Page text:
Previous studies have come to different conclusions regarding how important a driving licence is for seniors to fulfil their mobility needs. We investigated this question based on three groups of Danish seniors: persons who were licensed as drivers (‘‘drivers’’); persons who have never been licensed drivers (‘‘never-drivers’’); and persons who recently gave up their licence (‘‘ex-drivers’’). Data were collected via standardised telephone interviews in 2012 among 863 individuals born in 1939/40. The three groups differed significantly in socio-demographics and health; never-drivers had the least resources, and ex-drivers the poorest health. Moreover, the two unlicensed groups had more unmet mobility needs than drivers. In ordinal regression models, both never having had a licence and having given up a licence significantly affected unmet mobility needs. Among the background variables, which were successively added to the models, health variables were most relevant, while socio-demographics and infrastructure played a minor role. When entering the health variables to the models, the effect of giving up a licence decreased but remained significant for unmet leisure needs, while it became insignificant for unmet shopping needs. The effect of never having had a licence was hardly affected by the inclusion of control variables. The results emphasise the importance of a driving licence in fulfilling seniors’ mobility needs. Contrary to our hypotheses, more experience with, and better access to alternative transport modes cannot sufficiently compensate for mobility problems due to the lack of the option to drive.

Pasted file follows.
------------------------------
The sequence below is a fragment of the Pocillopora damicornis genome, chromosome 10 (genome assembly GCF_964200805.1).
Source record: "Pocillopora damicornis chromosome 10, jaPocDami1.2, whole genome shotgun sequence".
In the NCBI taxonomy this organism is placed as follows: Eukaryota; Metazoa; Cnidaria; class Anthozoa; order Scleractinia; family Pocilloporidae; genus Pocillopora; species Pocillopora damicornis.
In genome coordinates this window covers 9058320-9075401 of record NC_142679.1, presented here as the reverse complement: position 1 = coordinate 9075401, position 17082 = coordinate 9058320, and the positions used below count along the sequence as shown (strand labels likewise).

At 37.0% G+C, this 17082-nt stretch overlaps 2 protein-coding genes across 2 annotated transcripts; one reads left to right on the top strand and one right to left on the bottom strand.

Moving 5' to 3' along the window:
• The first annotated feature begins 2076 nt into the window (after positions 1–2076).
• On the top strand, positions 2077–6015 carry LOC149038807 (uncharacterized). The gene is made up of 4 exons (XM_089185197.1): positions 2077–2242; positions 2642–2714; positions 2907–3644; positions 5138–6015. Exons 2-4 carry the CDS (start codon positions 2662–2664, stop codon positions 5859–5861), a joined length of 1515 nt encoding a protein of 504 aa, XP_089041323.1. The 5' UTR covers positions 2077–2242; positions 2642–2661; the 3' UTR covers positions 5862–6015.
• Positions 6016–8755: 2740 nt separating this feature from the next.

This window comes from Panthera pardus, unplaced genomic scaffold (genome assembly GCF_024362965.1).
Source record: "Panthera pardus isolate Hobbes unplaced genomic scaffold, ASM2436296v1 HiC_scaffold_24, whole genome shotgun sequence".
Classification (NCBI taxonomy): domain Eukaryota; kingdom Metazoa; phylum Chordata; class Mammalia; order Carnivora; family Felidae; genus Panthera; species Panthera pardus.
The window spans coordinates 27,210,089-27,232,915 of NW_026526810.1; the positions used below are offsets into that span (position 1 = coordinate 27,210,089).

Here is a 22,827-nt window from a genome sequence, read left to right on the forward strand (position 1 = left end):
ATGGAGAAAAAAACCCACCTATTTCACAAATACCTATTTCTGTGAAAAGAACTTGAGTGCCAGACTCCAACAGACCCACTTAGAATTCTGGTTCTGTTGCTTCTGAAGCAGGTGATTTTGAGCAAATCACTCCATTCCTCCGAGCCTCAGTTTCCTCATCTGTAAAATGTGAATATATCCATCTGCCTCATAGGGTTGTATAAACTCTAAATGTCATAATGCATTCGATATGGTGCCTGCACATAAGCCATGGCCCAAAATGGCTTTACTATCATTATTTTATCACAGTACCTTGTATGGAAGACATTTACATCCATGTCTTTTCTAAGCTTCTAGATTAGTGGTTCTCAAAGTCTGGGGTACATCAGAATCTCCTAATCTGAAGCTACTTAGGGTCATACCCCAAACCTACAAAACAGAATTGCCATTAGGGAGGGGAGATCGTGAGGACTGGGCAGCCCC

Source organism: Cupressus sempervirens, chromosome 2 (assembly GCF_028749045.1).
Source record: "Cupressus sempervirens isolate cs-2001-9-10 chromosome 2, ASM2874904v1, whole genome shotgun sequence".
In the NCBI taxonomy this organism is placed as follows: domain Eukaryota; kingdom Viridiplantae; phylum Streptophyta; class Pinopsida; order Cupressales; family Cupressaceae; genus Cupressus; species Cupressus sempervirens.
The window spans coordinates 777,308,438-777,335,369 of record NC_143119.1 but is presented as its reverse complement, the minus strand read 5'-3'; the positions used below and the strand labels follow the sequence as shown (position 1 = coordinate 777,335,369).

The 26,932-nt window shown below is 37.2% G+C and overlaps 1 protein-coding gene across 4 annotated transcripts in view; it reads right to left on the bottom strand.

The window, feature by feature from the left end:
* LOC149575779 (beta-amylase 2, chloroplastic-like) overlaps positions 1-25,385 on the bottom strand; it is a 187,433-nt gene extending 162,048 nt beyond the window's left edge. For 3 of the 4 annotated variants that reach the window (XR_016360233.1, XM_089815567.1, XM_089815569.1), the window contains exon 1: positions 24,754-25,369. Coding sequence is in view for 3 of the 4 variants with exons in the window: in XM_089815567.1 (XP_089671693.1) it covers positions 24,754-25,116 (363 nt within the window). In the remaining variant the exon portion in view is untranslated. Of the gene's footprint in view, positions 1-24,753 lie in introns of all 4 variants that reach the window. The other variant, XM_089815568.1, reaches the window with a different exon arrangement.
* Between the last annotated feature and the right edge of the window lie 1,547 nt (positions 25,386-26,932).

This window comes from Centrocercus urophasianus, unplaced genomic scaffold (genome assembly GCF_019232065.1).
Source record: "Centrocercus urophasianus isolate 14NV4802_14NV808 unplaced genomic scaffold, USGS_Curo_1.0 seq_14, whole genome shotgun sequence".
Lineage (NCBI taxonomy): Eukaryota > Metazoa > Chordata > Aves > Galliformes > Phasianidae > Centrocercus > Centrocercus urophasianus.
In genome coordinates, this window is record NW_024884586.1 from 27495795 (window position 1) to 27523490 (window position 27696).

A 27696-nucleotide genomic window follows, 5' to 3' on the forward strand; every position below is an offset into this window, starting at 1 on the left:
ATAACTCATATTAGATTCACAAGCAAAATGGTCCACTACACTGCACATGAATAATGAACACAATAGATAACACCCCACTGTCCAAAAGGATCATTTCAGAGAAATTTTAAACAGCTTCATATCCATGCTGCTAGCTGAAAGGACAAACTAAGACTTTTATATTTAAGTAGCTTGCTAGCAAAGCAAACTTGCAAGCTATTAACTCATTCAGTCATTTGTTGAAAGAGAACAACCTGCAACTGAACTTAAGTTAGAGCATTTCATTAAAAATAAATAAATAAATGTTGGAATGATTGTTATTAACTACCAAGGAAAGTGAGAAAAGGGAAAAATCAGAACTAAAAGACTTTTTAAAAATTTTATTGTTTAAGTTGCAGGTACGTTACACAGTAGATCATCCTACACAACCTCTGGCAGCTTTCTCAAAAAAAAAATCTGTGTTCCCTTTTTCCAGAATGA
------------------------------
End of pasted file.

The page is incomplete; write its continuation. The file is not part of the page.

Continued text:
Journal of Transport Geography, 2014, Vol 41, p. 45-52
Driving cessation; Older drivers; Mobility needs; Senior mobility; Car availability; License renewal; Care for the elderly; Living conditions